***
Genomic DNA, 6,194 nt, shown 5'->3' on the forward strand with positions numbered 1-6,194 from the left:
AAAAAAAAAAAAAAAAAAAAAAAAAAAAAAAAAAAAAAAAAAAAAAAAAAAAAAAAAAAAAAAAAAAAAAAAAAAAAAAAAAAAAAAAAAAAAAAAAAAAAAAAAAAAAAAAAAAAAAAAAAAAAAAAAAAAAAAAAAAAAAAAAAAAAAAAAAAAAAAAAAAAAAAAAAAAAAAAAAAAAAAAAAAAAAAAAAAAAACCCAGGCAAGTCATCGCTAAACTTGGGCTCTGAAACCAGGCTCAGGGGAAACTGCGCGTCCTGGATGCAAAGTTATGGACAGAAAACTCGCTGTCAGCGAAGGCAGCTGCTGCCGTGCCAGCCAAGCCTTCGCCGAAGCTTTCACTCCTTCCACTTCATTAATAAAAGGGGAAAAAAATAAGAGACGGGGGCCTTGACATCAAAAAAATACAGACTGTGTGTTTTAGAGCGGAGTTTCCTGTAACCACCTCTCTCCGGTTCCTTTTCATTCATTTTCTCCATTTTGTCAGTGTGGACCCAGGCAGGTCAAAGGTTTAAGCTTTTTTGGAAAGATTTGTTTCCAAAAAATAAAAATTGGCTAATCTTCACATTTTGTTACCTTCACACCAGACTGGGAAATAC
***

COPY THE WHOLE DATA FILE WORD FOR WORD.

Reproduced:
Genomic DNA, 6,194 nt, shown 5'->3' on the forward strand with positions numbered 1-6,194 from the left:
AAAAAAAAAAAAAAAAAAAAAAAAAAAAAAAAAAAAAAAAAAAAAAAAAAAAAAAAAAAAAAAAAAAAAAAAAAAAAAAAAAAAAAAAAAAAAAAAAAAAAAAAAAAAAAAAAAAAAAAAAAAAAAAAAAAAAAAAAAAAAAAAAAAAAAAAAAAAAAAAAAAAAAAAAAAAAAAAAAAAAAAAAAAAAAAAAAAAAACCCAGGCAAGTCATCGCTAAACTTGGGCTCTGAAACCAGGCTCAGGGGAAACTGCGCGTCCTGGATGCAAAGTTATGGACAGAAAACTCGCTGTCAGCGAAGGCAGCTGCTGCCGTGCCAGCCAAGCCTTCGCCGAAGCTTTCACTCCTTCCACTTCATTAATAAAAGGGGAAAAAAATAAGAGACGGGGGCCTTGACATCAAAAAAATACAGACTGTGTGTTTTAGAGCGGAGTTTCCTGTAACCACCTCTCTCCGGTTCCTTTTCATTCATTTTCTCCATTTTGTCAGTGTGGACCCAGGCAGGTCAAAGGTTTAAGCTTTTTTGGAAAGATTTGTTTCCAAAAAATAAAAATTGGCTAATCTTCACATTTTGTTACCTTCACACCAGACTGGGAAATAC